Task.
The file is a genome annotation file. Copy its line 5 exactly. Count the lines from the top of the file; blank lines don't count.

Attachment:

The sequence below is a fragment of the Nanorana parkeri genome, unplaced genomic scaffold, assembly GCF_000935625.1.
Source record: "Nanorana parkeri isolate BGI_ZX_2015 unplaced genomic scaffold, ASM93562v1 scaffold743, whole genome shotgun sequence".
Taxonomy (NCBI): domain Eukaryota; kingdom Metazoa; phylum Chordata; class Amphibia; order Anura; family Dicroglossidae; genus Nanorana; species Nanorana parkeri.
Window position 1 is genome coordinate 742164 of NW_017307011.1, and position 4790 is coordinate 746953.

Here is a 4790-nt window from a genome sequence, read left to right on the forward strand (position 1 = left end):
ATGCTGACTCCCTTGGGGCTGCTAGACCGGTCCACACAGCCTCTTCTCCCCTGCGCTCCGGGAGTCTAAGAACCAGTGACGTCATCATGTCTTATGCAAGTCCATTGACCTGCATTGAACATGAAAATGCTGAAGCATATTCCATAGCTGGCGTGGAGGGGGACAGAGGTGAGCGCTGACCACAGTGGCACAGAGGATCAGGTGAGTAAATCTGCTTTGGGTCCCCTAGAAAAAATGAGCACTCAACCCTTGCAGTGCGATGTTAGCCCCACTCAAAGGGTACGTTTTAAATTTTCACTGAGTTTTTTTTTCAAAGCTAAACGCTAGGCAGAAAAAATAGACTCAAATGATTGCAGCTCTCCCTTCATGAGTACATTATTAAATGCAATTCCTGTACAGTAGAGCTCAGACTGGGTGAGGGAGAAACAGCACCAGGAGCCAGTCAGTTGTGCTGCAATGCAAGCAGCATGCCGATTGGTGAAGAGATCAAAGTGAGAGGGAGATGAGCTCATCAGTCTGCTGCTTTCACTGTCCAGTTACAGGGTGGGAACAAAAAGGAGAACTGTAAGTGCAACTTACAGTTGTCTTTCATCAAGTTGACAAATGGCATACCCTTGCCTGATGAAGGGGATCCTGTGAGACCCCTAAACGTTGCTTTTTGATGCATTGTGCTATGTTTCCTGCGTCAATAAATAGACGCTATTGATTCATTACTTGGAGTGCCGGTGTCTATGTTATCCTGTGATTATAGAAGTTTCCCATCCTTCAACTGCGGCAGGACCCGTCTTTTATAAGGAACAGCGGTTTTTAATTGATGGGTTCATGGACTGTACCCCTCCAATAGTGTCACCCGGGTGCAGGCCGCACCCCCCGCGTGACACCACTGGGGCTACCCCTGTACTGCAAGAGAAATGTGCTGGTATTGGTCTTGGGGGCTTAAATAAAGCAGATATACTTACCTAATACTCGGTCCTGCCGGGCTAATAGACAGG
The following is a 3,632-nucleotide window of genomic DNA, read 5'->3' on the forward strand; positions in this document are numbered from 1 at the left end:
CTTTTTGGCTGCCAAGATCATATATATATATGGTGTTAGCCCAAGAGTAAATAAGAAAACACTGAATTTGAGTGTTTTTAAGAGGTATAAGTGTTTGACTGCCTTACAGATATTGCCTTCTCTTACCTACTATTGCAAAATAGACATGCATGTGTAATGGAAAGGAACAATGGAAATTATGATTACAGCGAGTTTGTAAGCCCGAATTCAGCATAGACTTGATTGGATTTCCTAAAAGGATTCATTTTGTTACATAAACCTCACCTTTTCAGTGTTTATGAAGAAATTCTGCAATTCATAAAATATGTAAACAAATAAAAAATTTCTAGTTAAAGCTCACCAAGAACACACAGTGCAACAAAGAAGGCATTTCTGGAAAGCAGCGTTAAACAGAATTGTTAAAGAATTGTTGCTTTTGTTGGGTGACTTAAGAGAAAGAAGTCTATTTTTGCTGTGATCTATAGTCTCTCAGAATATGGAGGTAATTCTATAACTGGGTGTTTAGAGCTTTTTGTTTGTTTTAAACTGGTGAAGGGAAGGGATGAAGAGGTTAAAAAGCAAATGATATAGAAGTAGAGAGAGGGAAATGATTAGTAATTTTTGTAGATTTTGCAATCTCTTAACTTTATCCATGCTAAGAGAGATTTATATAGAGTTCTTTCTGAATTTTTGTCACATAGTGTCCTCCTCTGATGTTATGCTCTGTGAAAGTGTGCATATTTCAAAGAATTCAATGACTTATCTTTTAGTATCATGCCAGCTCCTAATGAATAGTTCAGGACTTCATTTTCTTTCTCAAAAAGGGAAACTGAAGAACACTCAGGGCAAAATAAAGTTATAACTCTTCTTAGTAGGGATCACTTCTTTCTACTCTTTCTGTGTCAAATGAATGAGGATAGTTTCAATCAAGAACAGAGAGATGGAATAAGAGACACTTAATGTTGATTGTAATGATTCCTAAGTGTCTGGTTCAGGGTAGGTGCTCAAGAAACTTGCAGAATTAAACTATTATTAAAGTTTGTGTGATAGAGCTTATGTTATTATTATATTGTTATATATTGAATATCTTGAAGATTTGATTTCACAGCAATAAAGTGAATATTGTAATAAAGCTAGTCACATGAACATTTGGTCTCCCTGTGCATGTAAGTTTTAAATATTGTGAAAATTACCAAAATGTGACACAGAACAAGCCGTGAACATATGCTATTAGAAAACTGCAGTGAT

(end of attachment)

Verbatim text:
Here is a 4790-nt window from a genome sequence, read left to right on the forward strand (position 1 = left end):